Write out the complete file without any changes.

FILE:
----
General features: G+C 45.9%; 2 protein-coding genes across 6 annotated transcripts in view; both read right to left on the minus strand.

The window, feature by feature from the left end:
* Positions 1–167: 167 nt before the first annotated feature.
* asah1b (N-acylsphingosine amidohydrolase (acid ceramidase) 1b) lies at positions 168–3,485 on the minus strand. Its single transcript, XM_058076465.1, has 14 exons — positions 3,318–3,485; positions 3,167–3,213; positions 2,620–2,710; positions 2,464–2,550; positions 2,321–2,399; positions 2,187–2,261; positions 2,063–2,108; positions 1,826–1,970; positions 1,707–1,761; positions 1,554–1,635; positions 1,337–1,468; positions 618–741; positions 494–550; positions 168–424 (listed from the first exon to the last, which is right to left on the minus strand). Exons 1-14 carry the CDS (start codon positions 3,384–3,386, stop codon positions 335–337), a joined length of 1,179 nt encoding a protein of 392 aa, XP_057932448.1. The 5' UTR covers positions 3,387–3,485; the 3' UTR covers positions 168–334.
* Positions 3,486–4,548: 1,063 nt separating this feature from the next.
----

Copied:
General features: G+C 45.9%; 2 protein-coding genes across 6 annotated transcripts in view; both read right to left on the minus strand.

The window, feature by feature from the left end:
* Positions 1–167: 167 nt before the first annotated feature.
* asah1b (N-acylsphingosine amidohydrolase (acid ceramidase) 1b) lies at positions 168–3,485 on the minus strand. Its single transcript, XM_058076465.1, has 14 exons — positions 3,318–3,485; positions 3,167–3,213; positions 2,620–2,710; positions 2,464–2,550; positions 2,321–2,399; positions 2,187–2,261; positions 2,063–2,108; positions 1,826–1,970; positions 1,707–1,761; positions 1,554–1,635; positions 1,337–1,468; positions 618–741; positions 494–550; positions 168–424 (listed from the first exon to the last, which is right to left on the minus strand). Exons 1-14 carry the CDS (start codon positions 3,384–3,386, stop codon positions 335–337), a joined length of 1,179 nt encoding a protein of 392 aa, XP_057932448.1. The 5' UTR covers positions 3,387–3,485; the 3' UTR covers positions 168–334.
* Positions 3,486–4,548: 1,063 nt separating this feature from the next.